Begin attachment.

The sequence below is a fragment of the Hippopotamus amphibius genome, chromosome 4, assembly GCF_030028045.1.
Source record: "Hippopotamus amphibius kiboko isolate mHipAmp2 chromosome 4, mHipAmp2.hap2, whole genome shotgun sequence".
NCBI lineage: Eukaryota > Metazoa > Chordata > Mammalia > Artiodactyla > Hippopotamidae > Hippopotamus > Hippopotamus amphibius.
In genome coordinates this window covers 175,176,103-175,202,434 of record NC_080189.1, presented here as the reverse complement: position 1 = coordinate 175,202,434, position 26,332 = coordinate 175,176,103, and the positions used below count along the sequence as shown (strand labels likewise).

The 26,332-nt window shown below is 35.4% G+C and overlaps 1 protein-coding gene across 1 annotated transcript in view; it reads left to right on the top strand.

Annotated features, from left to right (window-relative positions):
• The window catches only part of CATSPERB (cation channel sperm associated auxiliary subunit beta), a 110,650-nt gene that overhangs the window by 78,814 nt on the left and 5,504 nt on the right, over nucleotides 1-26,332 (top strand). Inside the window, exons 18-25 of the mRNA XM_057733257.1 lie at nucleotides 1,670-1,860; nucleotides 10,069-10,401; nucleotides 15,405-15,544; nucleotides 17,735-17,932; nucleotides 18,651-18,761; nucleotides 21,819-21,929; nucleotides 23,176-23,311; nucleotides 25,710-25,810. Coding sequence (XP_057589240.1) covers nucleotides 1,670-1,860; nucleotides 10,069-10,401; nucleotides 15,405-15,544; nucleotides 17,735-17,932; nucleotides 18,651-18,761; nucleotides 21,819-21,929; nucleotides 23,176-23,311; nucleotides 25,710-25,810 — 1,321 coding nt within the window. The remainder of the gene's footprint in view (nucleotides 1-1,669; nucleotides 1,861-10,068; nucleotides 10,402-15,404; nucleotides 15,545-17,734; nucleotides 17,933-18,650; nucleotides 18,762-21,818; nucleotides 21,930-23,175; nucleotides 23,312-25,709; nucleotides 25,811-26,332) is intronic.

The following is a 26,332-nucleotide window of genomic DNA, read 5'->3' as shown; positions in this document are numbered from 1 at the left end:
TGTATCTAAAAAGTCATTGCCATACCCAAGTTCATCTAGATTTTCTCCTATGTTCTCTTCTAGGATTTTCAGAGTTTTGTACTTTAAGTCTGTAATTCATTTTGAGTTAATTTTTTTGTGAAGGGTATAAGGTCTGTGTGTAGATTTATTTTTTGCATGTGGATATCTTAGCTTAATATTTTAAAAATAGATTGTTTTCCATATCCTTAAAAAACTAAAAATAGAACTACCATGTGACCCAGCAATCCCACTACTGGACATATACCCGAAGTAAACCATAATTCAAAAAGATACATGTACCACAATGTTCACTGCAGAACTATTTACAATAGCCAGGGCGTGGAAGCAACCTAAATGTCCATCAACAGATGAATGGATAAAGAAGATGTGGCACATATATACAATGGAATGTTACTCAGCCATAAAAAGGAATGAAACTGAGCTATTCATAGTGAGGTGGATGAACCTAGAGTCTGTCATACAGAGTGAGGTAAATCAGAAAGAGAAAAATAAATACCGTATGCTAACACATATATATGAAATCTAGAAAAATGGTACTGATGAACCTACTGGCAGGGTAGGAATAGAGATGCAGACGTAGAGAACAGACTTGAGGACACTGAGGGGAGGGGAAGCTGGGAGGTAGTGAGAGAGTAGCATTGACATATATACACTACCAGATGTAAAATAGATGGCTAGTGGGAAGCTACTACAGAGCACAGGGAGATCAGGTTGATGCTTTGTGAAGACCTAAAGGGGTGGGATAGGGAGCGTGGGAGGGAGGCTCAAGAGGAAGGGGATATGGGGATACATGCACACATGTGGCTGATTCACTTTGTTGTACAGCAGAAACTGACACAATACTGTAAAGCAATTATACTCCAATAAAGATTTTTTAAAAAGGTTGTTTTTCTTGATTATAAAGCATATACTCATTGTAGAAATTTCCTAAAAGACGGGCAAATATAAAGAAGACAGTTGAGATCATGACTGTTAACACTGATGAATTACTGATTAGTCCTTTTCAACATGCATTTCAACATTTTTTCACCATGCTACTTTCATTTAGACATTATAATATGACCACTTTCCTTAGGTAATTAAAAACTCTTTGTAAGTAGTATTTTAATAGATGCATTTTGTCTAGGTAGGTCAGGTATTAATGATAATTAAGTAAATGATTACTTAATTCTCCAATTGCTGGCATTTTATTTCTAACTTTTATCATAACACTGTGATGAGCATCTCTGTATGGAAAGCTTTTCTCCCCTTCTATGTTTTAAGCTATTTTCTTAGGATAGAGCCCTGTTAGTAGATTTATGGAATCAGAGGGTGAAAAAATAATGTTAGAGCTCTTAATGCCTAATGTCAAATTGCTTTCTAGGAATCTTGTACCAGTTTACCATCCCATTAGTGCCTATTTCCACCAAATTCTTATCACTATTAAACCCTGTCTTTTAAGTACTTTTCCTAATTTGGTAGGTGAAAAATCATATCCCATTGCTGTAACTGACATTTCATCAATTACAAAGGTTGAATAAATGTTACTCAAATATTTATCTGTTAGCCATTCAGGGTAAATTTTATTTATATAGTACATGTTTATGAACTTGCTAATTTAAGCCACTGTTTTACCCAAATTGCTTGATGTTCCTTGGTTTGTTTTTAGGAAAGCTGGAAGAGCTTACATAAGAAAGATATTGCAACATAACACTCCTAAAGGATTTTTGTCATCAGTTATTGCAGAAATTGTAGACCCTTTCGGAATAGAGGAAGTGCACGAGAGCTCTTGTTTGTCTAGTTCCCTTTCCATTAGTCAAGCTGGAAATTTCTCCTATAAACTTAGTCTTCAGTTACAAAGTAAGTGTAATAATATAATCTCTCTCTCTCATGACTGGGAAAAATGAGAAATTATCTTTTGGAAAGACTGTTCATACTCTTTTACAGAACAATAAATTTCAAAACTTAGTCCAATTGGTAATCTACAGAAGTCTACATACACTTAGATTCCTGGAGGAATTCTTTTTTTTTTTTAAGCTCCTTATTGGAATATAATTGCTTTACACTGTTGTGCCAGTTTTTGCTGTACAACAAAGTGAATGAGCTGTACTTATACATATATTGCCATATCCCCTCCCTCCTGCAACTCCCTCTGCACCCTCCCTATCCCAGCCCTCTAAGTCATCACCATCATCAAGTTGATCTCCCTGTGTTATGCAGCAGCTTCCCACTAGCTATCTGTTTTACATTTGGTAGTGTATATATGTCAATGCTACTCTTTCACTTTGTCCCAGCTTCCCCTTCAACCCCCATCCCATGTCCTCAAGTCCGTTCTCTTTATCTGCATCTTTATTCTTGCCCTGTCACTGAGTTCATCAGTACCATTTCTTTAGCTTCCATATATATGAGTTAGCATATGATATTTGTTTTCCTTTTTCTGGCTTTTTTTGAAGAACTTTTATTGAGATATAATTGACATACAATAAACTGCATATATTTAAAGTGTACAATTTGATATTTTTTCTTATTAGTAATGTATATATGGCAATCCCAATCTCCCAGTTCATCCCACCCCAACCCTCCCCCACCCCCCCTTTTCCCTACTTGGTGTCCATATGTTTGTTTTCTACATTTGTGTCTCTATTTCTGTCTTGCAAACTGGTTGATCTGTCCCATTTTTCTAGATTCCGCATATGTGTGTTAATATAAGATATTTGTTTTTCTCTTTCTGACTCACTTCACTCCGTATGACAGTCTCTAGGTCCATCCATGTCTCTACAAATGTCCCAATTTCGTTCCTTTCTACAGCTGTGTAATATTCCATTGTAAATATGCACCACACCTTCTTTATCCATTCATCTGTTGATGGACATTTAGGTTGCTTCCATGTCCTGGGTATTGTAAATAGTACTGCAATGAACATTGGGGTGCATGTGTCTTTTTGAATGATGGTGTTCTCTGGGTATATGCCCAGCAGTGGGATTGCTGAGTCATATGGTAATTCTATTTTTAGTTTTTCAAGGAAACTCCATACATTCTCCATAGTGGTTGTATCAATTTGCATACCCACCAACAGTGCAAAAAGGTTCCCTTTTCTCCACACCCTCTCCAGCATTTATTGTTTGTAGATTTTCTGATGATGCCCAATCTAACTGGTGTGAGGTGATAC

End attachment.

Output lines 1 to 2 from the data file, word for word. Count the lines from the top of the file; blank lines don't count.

The sequence below is a fragment of the Hippopotamus amphibius genome, chromosome 4, assembly GCF_030028045.1.
Source record: "Hippopotamus amphibius kiboko isolate mHipAmp2 chromosome 4, mHipAmp2.hap2, whole genome shotgun sequence".